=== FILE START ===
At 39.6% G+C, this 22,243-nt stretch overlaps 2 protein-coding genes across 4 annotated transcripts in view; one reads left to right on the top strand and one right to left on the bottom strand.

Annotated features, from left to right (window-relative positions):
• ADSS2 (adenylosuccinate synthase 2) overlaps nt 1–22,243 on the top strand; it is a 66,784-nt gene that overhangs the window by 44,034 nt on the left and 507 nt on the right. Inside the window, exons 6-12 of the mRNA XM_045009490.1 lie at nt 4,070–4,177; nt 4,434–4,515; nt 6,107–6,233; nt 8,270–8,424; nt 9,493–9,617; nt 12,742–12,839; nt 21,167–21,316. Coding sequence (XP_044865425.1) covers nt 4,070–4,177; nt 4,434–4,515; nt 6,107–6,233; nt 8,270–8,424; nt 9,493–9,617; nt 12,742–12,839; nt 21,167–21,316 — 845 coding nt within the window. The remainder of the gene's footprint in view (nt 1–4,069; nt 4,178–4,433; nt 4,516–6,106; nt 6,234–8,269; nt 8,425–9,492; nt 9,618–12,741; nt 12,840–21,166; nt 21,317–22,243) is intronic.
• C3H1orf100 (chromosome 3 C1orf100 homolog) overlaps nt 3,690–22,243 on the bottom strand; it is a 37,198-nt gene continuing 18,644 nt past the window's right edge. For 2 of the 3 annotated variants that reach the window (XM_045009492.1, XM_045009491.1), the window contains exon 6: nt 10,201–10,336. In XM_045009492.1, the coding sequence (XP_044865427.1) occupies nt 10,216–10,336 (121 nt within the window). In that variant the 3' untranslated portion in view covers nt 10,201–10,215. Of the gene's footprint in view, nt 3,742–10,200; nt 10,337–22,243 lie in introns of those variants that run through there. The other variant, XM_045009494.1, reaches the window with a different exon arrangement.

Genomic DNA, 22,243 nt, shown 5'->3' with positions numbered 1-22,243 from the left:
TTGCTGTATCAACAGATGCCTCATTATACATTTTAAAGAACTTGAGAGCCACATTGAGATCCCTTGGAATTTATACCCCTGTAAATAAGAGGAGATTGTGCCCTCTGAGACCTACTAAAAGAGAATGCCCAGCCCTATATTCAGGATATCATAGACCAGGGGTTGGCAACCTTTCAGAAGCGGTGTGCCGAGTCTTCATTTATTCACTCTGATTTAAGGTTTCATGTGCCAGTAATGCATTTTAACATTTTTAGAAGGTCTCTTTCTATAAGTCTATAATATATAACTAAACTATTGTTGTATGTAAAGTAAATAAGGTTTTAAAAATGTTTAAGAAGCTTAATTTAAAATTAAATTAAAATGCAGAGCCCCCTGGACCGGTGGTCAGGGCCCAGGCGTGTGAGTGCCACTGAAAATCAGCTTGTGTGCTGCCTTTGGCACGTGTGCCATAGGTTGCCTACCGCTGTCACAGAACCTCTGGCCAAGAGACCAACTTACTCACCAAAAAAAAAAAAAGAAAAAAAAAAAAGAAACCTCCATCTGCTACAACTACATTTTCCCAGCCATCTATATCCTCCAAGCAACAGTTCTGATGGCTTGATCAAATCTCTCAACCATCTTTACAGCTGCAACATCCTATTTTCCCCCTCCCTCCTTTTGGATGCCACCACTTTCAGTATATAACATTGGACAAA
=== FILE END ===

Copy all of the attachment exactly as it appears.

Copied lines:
At 39.6% G+C, this 22,243-nt stretch overlaps 2 protein-coding genes across 4 annotated transcripts in view; one reads left to right on the top strand and one right to left on the bottom strand.

Annotated features, from left to right (window-relative positions):
• ADSS2 (adenylosuccinate synthase 2) overlaps nt 1–22,243 on the top strand; it is a 66,784-nt gene that overhangs the window by 44,034 nt on the left and 507 nt on the right. Inside the window, exons 6-12 of the mRNA XM_045009490.1 lie at nt 4,070–4,177; nt 4,434–4,515; nt 6,107–6,233; nt 8,270–8,424; nt 9,493–9,617; nt 12,742–12,839; nt 21,167–21,316. Coding sequence (XP_044865425.1) covers nt 4,070–4,177; nt 4,434–4,515; nt 6,107–6,233; nt 8,270–8,424; nt 9,493–9,617; nt 12,742–12,839; nt 21,167–21,316 — 845 coding nt within the window. The remainder of the gene's footprint in view (nt 1–4,069; nt 4,178–4,433; nt 4,516–6,106; nt 6,234–8,269; nt 8,425–9,492; nt 9,618–12,741; nt 12,840–21,166; nt 21,317–22,243) is intronic.
• C3H1orf100 (chromosome 3 C1orf100 homolog) overlaps nt 3,690–22,243 on the bottom strand; it is a 37,198-nt gene continuing 18,644 nt past the window's right edge. For 2 of the 3 annotated variants that reach the window (XM_045009492.1, XM_045009491.1), the window contains exon 6: nt 10,201–10,336. In XM_045009492.1, the coding sequence (XP_044865427.1) occupies nt 10,216–10,336 (121 nt within the window). In that variant the 3' untranslated portion in view covers nt 10,201–10,215. Of the gene's footprint in view, nt 3,742–10,200; nt 10,337–22,243 lie in introns of those variants that run through there. The other variant, XM_045009494.1, reaches the window with a different exon arrangement.

Genomic DNA, 22,243 nt, shown 5'->3' with positions numbered 1-22,243 from the left:
TTGCTGTATCAACAGATGCCTCATTATACATTTTAAAGAACTTGAGAGCCACATTGAGATCCCTTGGAATTTATACCCCTGTAAATAAGAGGAGATTGTGCCCTCTGAGACCTACTAAAAGAGAATGCCCAGCCCTATATTCAGGATATCATAGACCAGGGGTTGGCAACCTTTCAGAAGCGGTGTGCCGAGTCTTCATTTATTCACTCTGATTTAAGGTTTCATGTGCCAGTAATGCATTTTAACATTTTTAGAAGGTCTCTTTCTATAAGTCTATAATATATAACTAAACTATTGTTGTATGTAAAGTAAATAAGGTTTTAAAAATGTTTAAGAAGCTTAATTTAAAATTAAATTAAAATGCAGAGCCCCCTGGACCGGTGGTCAGGGCCCAGGCGTGTGAGTGCCACTGAAAATCAGCTTGTGTGCTGCCTTTGGCACGTGTGCCATAGGTTGCCTACCGCTGTCACAGAACCTCTGGCCAAGAGACCAACTTACTCACCAAAAAAAAAAAAAGAAAAAAAAAAAAGAAACCTCCATCTGCTACAACTACATTTTCCCAGCCATCTATATCCTCCAAGCAACAGTTCTGATGGCTTGATCAAATCTCTCAACCATCTTTACAGCTGCAACATCCTATTTTCCCCCTCCCTCCTTTTGGATGCCACCACTTTCAGTATATAACATTGGACAAA